Gauteng's two major cities are just 50km apart, but could hardly be more different. PRETORIA, or ePitoli as it is known in the townships, has throughout much of its history been the epitome of staid traditionalism, with its graceful government buildings, wide avenues of purple flowering jacarandas, and staunch Boer farming origins. Yet, although South Africa's administrative capital was long regarded as a bastion of Afrikanerdom, with its notorious supreme court and massive prison, things are changing fast. Ever since the nation's re-acceptance into the international arena, Pretoria has become increasingly cosmopolitan, with a substantial diplomatic community living in Arcadia and Hatfield, east of the city centre. Furthermore, most Pretorians are not Afrikaner, but Sotho and Ndebele, and the change of government has brought many more well educated and well paid black people into the ranks of civil servants living in the capital. The city's Afrikaner community is hardly monolithic, either: as well as the stereotypical khaki-shorted rednecks, there are thousands of students, an active art scene and a thriving Afrikaans gay and lesbian community.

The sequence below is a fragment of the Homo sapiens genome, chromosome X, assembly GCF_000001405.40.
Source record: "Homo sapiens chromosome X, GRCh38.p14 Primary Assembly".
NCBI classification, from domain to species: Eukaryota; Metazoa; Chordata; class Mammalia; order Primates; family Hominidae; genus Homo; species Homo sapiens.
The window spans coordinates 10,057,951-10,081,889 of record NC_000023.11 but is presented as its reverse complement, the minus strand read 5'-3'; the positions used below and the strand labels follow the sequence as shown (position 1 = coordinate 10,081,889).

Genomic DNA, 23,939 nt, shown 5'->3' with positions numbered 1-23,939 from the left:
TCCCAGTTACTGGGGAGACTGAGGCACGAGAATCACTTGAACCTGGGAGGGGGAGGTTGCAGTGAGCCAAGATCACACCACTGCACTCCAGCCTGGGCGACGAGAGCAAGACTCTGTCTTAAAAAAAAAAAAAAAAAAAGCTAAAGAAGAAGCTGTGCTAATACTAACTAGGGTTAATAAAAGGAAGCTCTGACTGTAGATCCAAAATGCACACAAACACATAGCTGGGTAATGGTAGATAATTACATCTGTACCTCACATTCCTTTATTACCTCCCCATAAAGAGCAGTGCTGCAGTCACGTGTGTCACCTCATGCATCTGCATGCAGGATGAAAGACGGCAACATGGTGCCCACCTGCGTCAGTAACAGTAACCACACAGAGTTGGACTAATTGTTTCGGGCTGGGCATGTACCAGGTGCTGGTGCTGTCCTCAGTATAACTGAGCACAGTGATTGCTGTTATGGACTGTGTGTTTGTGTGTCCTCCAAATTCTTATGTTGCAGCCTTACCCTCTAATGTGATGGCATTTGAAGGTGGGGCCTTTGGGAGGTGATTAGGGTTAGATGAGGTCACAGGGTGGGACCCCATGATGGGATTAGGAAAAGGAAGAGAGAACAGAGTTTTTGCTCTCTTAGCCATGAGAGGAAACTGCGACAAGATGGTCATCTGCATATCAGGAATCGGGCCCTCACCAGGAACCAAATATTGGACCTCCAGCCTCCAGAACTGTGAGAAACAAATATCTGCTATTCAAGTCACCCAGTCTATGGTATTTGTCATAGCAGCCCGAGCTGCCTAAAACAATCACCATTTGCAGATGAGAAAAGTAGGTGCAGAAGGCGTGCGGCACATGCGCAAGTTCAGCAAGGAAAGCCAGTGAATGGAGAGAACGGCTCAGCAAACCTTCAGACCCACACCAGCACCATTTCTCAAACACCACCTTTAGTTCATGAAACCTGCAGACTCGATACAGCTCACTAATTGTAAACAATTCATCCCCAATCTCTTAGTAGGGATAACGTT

Pretoria is close enough to Johannesburg's airport to provide a practical alternative base in Gauteng.
Known as the Jacaranda City for all the purple blossom-bedecked trees, which line its thoroughfares, Pretoria is a lovely, quiet city. It has a long, involved and fascinating history. Here you will find significant old buildings and fascinating museums. The Transvaal Museum has natural history displays and is the home of Mrs Ples, the australopithecine fossil found at Sterkfontein in the Cradle of Humankind. Also worth visiting are the Cultural History Museum and Smuts Museum in Irene, outside Pretoria.